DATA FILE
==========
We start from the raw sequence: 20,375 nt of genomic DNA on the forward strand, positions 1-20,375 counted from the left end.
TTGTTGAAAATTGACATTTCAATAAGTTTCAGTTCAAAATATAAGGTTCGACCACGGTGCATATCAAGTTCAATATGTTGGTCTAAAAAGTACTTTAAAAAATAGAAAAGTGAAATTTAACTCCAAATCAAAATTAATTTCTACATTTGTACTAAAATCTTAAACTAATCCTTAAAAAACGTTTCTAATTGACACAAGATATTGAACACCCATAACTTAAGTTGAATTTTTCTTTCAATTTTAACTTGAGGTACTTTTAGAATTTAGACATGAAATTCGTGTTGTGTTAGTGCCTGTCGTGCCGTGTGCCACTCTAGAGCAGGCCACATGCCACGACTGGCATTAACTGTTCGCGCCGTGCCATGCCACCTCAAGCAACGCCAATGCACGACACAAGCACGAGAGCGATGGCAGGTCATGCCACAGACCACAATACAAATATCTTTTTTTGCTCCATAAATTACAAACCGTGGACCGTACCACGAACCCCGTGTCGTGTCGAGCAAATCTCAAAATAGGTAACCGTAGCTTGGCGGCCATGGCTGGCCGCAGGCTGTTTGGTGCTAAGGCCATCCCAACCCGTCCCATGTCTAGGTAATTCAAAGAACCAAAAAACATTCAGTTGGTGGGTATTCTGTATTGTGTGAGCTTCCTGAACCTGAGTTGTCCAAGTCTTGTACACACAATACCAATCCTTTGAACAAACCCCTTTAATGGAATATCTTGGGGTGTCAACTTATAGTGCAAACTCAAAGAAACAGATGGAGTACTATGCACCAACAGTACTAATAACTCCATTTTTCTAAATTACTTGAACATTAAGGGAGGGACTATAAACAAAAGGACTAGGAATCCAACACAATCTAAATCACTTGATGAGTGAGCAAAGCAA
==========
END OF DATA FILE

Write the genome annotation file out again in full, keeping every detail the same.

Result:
We start from the raw sequence: 20,375 nt of genomic DNA on the forward strand, positions 1-20,375 counted from the left end.
TTGTTGAAAATTGACATTTCAATAAGTTTCAGTTCAAAATATAAGGTTCGACCACGGTGCATATCAAGTTCAATATGTTGGTCTAAAAAGTACTTTAAAAAATAGAAAAGTGAAATTTAACTCCAAATCAAAATTAATTTCTACATTTGTACTAAAATCTTAAACTAATCCTTAAAAAACGTTTCTAATTGACACAAGATATTGAACACCCATAACTTAAGTTGAATTTTTCTTTCAATTTTAACTTGAGGTACTTTTAGAATTTAGACATGAAATTCGTGTTGTGTTAGTGCCTGTCGTGCCGTGTGCCACTCTAGAGCAGGCCACATGCCACGACTGGCATTAACTGTTCGCGCCGTGCCATGCCACCTCAAGCAACGCCAATGCACGACACAAGCACGAGAGCGATGGCAGGTCATGCCACAGACCACAATACAAATATCTTTTTTTGCTCCATAAATTACAAACCGTGGACCGTACCACGAACCCCGTGTCGTGTCGAGCAAATCTCAAAATAGGTAACCGTAGCTTGGCGGCCATGGCTGGCCGCAGGCTGTTTGGTGCTAAGGCCATCCCAACCCGTCCCATGTCTAGGTAATTCAAAGAACCAAAAAACATTCAGTTGGTGGGTATTCTGTATTGTGTGAGCTTCCTGAACCTGAGTTGTCCAAGTCTTGTACACACAATACCAATCCTTTGAACAAACCCCTTTAATGGAATATCTTGGGGTGTCAACTTATAGTGCAAACTCAAAGAAACAGATGGAGTACTATGCACCAACAGTACTAATAACTCCATTTTTCTAAATTACTTGAACATTAAGGGAGGGACTATAAACAAAAGGACTAGGAATCCAACACAATCTAAATCACTTGATGAGTGAGCAAAGCAA